HMAS Vampire: ‘Some funny memories’

HMAS Vampire’s crew boarding at Williamstown after refit, 1971. Image Sea Power Centre – Australia

HMAS Vampire’s crew boarding at Williamstown after refit, 1971. Image Sea Power Centre – Australia

Terry Gaffney describes his experience serving on our ex-Navy destroyer HMAS Vampire. This blog post is part of a series written by sailors who served on the vessels inside our Action Stations Experience.

I have so many memories of my service aboard two daring class destroyers (HMAS Vampire and HMAS Vendetta). As a leading cook, basically same stories apply to both. We did some good missions of help aboard them, notably in 1974 whilst on Vendetta going to Darwin on a relief mission, but on both warships we rescued stranded boats and did other rescue ops.

Some funny memories were crossing the line ceremonies that would not take place today. Also stirring up some of the crew members when on watch or asleep.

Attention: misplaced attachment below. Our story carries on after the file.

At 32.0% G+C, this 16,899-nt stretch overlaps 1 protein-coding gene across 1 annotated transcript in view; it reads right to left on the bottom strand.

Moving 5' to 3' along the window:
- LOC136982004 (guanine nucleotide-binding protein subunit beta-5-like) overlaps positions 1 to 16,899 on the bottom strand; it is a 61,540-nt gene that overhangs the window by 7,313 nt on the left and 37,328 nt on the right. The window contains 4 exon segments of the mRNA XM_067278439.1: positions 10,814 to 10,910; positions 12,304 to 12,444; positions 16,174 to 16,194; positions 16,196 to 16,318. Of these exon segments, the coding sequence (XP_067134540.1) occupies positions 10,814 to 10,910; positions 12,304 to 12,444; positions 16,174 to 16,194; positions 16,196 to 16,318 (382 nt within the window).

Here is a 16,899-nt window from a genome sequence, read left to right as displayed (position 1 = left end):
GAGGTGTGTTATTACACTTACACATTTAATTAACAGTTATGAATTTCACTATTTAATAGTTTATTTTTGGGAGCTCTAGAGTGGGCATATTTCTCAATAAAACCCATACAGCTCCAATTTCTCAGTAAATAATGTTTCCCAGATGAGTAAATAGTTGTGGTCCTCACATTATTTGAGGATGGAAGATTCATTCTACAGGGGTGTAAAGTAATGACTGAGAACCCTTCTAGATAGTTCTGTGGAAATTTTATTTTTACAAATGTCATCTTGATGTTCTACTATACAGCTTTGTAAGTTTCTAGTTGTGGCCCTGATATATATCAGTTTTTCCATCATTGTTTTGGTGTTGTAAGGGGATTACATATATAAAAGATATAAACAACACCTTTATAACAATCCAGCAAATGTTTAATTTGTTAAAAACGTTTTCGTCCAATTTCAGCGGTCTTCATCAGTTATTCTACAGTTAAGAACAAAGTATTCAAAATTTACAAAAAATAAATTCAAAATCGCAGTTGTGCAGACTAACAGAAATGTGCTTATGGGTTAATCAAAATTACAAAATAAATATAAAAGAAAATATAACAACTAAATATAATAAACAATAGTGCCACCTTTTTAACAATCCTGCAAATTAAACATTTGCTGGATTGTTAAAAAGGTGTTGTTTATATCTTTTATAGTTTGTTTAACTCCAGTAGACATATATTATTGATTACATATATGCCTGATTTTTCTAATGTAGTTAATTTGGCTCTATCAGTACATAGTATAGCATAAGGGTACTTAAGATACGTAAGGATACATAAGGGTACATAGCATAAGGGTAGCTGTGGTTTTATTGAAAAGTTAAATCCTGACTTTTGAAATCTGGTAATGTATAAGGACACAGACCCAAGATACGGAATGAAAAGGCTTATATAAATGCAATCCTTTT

Whilst at sea when prepping vegetables we would do them near the potato peeler. If we didn’t like someone on watch in a boiler room or engine room we made a point of peeling onions just near the fan intakes for those positions!

Also whilst preparing for breakfast we’d turn on the garbage disposal because below the galley was the Petty Officers Mess — it caused a bit of a stir!

Also speaking of Action Stations, whilst the ship is at that state some of the cooks are involved in Action Messing. We would take meals around to different parts of the ship that could not stand down.

The only position I never went into or was allowed into was the special Radio Room outside the Ops Room (aka the Bat Cave) as we didn’t have clearance. A hand would come out and take our offerings!

One thought on “HMAS Vampire: ‘Some funny memories’

  1. Thanks very much Terry! I lived in the Petty Officers’ Mess in the early 70s, directly below the main galley and had a top bunk just under the deck-head. (And inches away from your noisy garbage disposal unit!) I can tell you first hand, it caused more than “a bit of a stir”!
    cheers, old shipmate.
    Dave Rickard

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